Virginia lawmakers will deal with a unique issue concerning Census data results
In just a few short weeks, people in Virginia and across the country will begin receiving invitations to complete the forms for the 2020 Census. Once those forms are in and people are counted, election officials in Virginia will have a problem few other states will have to deal with.
Nationally, state and locally elected officials across the country will use that Census data for redistricting, but because Virginia has off-year elections, it means officials here have much less time to crunch those numbers. The invite to complete the Census is merely weeks away and it has implications only seen once a decade.
“We do redistricting once every 10 years. The census is done in even years, you know, 2000, 2010, 2020,” Albemarle County Voter Registrar Jake Washburne said.
After the deadline closes and all forms are in, the real work begins.
“Then, redistricting has to be done as to the United States House of Representatives district lines, State Senate and State House of Delegate district lines and locally magisterial district lines,” Washburne said.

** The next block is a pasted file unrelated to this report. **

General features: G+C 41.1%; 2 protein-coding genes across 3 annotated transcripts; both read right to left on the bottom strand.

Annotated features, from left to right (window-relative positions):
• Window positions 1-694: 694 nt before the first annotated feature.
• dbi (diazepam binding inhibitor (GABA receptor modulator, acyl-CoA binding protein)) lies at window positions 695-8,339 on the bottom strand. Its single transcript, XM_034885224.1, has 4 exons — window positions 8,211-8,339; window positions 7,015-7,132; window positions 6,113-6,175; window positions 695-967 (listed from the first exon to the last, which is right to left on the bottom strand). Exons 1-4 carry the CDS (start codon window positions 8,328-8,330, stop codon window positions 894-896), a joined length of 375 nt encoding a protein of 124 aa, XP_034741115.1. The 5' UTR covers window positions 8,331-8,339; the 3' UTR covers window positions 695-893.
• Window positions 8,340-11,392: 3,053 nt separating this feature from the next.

Washburne says the goal of redistricting is to give every voter a voice, to ensure that the respective districts have an equal number of people and equal population.
While elected officials across the country should have access to census data early next year, those in Virginia will be forced to analyze that data very quickly.
“We’re one of the few states that has the off-off year election which means we have them in the odd numbered years, not just in the even number years so it’s going to be a bit of a fire drill,” Albemarle County Board of Supervisor Donna Price said.
Price said that even with the time crunch, she would not change a thing. “It allows us to focus some of our attention on those off years on races that might otherwise lose some of the attention that they need."
Redistricting can change a person’s district and thus the place where they cast their vote.